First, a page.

Introduction: Severe acute respiratory syndrome (SARS) is an emerging infectious disease that first occurred in humans in the People's Republic of China in November 2002 and has subsequently spread worldwide. A novel virus belonging to the Coronaviridae family has been identified as the cause of this pulmonary disease. The severity of the disease combined with its rapid spread requires the development of fast and sensitive diagnostic assays.
Results: A real-time quantitative RT-PCR was designed in the nsp11 region of the replicase 1B domain of the SARS-coronavirus (SARS-CoV) genome. To evaluate this quantitative RT-PCR, cRNA standards were constructed by in vitro transcription of SARS-CoV Frankfurt 1 RNA using T7 RNA polymerase, followed by real-time RT-PCR. The assay allowed quantitation over a range of 10(2) to 10(8) RNA copies per reaction.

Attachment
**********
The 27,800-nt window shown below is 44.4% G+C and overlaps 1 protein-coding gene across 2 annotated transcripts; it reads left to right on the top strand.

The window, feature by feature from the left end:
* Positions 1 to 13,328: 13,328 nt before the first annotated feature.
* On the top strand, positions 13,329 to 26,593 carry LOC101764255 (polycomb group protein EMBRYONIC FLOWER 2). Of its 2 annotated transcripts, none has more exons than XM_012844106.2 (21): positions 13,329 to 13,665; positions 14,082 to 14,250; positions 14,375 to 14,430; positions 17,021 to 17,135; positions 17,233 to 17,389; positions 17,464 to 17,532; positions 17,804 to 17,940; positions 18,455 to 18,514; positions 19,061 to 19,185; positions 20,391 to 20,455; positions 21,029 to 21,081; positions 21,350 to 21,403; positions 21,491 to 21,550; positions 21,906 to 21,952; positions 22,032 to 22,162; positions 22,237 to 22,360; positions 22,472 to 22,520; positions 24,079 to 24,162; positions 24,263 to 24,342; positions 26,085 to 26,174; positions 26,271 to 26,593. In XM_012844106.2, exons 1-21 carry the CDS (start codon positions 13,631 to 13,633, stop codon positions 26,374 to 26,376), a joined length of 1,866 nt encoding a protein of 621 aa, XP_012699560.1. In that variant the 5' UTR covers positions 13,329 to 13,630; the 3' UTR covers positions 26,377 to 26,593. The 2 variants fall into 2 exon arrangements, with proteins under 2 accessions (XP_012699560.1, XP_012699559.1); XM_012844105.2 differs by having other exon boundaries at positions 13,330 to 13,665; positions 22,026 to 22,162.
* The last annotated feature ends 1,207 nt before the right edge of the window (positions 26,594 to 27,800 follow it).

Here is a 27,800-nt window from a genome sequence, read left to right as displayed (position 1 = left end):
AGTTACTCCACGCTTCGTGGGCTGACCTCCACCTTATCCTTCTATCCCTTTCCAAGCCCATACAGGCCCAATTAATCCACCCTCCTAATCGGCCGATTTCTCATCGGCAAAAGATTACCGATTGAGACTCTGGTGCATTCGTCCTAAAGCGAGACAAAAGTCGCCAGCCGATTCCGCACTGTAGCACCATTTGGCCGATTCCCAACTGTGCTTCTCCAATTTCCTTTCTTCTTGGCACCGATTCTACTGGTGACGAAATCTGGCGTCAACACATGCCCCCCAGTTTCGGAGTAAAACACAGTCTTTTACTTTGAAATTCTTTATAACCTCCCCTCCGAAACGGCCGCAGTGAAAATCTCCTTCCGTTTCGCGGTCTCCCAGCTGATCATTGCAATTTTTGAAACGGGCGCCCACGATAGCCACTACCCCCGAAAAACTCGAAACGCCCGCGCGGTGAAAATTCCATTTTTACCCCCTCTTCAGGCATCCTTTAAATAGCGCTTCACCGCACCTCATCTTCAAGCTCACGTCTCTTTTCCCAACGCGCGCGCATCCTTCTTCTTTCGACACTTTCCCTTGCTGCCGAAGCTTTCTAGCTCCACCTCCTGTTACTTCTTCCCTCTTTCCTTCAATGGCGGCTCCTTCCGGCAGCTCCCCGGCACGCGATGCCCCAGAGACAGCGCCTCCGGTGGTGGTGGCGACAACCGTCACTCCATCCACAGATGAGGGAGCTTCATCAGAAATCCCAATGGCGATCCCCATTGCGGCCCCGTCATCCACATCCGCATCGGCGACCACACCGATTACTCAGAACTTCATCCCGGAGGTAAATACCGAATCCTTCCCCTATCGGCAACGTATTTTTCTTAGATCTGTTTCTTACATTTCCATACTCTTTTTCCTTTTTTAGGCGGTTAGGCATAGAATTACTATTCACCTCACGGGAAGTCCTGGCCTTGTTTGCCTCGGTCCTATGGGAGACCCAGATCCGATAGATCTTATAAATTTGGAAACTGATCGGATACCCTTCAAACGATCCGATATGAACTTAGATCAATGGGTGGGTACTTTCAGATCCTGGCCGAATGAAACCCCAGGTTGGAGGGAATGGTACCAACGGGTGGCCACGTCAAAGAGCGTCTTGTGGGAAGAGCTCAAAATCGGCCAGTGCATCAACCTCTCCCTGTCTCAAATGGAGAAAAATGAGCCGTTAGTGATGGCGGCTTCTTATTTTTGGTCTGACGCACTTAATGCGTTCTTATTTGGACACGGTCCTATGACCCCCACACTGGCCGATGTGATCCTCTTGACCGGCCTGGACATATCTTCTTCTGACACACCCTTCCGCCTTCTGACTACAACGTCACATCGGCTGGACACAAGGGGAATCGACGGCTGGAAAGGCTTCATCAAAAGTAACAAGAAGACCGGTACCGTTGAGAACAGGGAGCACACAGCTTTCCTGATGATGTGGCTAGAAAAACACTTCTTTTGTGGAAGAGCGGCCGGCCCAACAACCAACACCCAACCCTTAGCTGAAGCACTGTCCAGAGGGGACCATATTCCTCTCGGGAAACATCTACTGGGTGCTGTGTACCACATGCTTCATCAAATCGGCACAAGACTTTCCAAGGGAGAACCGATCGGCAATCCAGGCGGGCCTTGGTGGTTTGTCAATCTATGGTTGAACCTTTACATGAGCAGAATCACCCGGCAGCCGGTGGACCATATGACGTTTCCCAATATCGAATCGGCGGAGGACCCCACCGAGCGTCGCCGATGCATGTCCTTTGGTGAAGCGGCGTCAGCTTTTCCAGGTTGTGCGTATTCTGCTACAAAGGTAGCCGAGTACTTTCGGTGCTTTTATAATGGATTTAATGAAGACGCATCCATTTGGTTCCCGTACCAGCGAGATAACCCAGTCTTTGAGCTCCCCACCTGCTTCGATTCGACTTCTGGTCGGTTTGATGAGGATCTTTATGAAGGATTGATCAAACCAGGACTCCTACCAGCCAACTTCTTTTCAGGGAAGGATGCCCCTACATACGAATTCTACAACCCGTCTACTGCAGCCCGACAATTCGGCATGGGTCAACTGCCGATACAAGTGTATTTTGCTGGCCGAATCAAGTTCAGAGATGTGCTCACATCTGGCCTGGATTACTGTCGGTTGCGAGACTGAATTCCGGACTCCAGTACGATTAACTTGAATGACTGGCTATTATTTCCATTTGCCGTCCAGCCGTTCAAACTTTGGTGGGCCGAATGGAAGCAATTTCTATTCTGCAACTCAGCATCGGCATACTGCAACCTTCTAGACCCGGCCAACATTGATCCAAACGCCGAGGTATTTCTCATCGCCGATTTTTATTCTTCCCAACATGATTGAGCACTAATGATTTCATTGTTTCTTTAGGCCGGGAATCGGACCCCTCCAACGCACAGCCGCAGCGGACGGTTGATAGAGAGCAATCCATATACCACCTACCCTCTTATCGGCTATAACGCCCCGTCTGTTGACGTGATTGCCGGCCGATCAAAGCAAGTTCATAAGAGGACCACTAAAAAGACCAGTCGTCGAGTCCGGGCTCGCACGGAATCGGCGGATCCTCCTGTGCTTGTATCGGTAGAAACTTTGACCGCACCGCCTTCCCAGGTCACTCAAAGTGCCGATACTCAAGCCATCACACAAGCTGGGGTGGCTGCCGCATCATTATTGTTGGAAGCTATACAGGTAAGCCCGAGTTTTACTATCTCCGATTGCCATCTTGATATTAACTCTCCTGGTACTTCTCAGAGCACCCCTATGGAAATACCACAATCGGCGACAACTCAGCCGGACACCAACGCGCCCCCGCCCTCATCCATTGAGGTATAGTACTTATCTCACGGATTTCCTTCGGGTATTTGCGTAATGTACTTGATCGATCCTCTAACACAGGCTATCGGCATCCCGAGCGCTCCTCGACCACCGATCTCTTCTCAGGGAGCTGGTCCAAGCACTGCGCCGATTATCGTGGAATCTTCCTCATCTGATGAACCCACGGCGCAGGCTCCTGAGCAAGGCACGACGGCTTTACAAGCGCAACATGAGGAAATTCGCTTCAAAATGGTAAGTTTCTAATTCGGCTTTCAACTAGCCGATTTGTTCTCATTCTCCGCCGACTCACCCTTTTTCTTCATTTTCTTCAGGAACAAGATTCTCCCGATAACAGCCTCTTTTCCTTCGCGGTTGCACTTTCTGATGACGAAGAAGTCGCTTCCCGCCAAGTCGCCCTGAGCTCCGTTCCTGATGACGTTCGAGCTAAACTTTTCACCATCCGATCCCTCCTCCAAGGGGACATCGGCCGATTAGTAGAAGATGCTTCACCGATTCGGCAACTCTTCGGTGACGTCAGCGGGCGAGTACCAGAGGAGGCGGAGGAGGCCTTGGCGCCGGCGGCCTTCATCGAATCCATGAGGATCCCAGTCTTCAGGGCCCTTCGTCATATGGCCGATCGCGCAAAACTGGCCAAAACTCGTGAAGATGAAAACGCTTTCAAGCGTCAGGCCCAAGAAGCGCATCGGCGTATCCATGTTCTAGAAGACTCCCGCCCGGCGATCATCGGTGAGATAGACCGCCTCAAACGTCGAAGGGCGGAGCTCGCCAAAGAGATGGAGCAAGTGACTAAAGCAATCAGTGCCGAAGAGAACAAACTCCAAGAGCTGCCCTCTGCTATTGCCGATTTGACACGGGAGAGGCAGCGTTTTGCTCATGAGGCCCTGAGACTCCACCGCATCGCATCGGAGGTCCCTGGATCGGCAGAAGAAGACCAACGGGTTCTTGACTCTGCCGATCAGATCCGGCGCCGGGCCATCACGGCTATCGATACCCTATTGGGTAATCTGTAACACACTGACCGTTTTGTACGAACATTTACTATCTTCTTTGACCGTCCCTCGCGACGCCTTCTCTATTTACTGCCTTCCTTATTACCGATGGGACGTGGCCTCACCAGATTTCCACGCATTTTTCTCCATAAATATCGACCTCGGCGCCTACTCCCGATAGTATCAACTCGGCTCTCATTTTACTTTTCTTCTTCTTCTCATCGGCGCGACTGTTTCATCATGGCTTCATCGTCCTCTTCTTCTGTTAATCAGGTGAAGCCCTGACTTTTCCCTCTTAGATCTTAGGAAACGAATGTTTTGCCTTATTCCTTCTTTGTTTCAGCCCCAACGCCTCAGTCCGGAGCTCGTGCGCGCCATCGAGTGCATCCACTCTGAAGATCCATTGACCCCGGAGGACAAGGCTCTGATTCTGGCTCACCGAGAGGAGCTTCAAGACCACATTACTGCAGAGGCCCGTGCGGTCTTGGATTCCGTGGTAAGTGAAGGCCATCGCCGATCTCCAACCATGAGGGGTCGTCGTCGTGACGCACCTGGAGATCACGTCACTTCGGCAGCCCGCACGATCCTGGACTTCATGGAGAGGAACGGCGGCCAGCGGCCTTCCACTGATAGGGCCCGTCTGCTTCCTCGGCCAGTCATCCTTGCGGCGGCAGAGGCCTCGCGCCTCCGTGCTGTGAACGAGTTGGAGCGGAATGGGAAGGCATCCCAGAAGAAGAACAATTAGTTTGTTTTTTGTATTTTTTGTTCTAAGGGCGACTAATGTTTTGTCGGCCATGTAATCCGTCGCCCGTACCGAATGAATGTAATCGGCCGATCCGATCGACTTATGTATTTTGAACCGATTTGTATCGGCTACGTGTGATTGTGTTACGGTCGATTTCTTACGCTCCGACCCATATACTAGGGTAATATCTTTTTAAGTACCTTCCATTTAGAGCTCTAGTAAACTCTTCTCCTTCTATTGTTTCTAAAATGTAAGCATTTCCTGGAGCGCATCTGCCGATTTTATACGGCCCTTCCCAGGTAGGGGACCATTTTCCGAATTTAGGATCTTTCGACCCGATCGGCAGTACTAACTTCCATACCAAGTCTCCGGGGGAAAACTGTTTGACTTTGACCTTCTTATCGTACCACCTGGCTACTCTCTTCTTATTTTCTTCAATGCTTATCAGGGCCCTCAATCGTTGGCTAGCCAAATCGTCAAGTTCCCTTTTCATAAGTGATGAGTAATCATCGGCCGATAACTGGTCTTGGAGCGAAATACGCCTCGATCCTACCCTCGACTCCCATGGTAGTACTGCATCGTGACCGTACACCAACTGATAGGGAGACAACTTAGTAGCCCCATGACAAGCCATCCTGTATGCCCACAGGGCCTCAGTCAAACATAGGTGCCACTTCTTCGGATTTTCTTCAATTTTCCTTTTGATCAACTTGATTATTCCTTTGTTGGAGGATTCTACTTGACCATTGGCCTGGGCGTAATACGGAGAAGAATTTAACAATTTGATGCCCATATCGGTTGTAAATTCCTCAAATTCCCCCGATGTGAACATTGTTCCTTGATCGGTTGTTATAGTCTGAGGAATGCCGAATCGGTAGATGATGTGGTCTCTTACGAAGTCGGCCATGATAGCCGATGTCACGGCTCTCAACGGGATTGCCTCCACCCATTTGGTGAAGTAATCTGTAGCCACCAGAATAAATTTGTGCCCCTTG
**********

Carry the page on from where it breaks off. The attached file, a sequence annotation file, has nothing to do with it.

Conclusions: Extrapolated to clinical samples, this novel assay has a detection range of 10(4) to 10(10) copies of viral genome equivalents per millilitre. In comparison to the current de facto cRNA Artus Biotech standard, the in-house cRNA standard gives a 100-fold higher absolute quantity, suggesting a possible underestimation of the viral load when using the Artus Biotech standard.